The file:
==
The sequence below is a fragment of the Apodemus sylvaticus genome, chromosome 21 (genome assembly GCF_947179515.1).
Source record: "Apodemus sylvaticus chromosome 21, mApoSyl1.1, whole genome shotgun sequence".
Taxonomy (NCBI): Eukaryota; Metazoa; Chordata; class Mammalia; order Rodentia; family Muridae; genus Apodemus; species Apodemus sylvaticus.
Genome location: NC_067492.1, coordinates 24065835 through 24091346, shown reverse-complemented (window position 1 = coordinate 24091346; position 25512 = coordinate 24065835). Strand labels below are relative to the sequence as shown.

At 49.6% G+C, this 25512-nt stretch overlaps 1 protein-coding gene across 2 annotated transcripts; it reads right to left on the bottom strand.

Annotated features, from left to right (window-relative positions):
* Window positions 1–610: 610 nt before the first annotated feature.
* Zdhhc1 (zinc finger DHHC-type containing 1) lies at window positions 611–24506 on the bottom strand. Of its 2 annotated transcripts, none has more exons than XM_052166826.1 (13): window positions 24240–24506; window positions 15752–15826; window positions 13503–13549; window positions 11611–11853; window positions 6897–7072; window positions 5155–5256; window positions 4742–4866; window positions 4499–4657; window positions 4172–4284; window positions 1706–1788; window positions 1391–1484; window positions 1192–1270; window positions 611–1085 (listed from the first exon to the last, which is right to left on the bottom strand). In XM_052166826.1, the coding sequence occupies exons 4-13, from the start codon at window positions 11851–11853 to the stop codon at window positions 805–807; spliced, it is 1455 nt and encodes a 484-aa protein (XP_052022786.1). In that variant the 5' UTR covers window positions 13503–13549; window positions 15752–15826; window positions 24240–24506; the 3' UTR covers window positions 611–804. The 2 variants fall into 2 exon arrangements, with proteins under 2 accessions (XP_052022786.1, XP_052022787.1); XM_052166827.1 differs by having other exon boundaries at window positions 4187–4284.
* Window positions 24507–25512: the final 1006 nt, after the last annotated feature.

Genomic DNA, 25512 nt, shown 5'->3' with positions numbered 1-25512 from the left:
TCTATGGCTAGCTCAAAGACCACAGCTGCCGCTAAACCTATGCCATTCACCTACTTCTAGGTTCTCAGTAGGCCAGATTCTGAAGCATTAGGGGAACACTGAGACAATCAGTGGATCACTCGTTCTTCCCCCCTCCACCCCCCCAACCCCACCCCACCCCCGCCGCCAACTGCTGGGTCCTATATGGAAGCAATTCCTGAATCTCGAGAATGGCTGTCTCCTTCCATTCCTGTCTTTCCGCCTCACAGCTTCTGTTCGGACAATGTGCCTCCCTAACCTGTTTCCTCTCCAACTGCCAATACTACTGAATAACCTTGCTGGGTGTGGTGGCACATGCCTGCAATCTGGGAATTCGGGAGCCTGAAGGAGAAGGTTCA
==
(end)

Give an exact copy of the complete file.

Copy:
The sequence below is a fragment of the Apodemus sylvaticus genome, chromosome 21 (genome assembly GCF_947179515.1).
Source record: "Apodemus sylvaticus chromosome 21, mApoSyl1.1, whole genome shotgun sequence".
Taxonomy (NCBI): Eukaryota; Metazoa; Chordata; class Mammalia; order Rodentia; family Muridae; genus Apodemus; species Apodemus sylvaticus.
Genome location: NC_067492.1, coordinates 24065835 through 24091346, shown reverse-complemented (window position 1 = coordinate 24091346; position 25512 = coordinate 24065835). Strand labels below are relative to the sequence as shown.

At 49.6% G+C, this 25512-nt stretch overlaps 1 protein-coding gene across 2 annotated transcripts; it reads right to left on the bottom strand.

Annotated features, from left to right (window-relative positions):
* Window positions 1–610: 610 nt before the first annotated feature.
* Zdhhc1 (zinc finger DHHC-type containing 1) lies at window positions 611–24506 on the bottom strand. Of its 2 annotated transcripts, none has more exons than XM_052166826.1 (13): window positions 24240–24506; window positions 15752–15826; window positions 13503–13549; window positions 11611–11853; window positions 6897–7072; window positions 5155–5256; window positions 4742–4866; window positions 4499–4657; window positions 4172–4284; window positions 1706–1788; window positions 1391–1484; window positions 1192–1270; window positions 611–1085 (listed from the first exon to the last, which is right to left on the bottom strand). In XM_052166826.1, the coding sequence occupies exons 4-13, from the start codon at window positions 11851–11853 to the stop codon at window positions 805–807; spliced, it is 1455 nt and encodes a 484-aa protein (XP_052022786.1). In that variant the 5' UTR covers window positions 13503–13549; window positions 15752–15826; window positions 24240–24506; the 3' UTR covers window positions 611–804. The 2 variants fall into 2 exon arrangements, with proteins under 2 accessions (XP_052022786.1, XP_052022787.1); XM_052166827.1 differs by having other exon boundaries at window positions 4187–4284.
* Window positions 24507–25512: the final 1006 nt, after the last annotated feature.

Genomic DNA, 25512 nt, shown 5'->3' with positions numbered 1-25512 from the left:
TCTATGGCTAGCTCAAAGACCACAGCTGCCGCTAAACCTATGCCATTCACCTACTTCTAGGTTCTCAGTAGGCCAGATTCTGAAGCATTAGGGGAACACTGAGACAATCAGTGGATCACTCGTTCTTCCCCCCTCCACCCCCCCAACCCCACCCCACCCCCGCCGCCAACTGCTGGGTCCTATATGGAAGCAATTCCTGAATCTCGAGAATGGCTGTCTCCTTCCATTCCTGTCTTTCCGCCTCACAGCTTCTGTTCGGACAATGTGCCTCCCTAACCTGTTTCCTCTCCAACTGCCAATACTACTGAATAACCTTGCTGGGTGTGGTGGCACATGCCTGCAATCTGGGAATTCGGGAGCCTGAAGGAGAAGGTTCA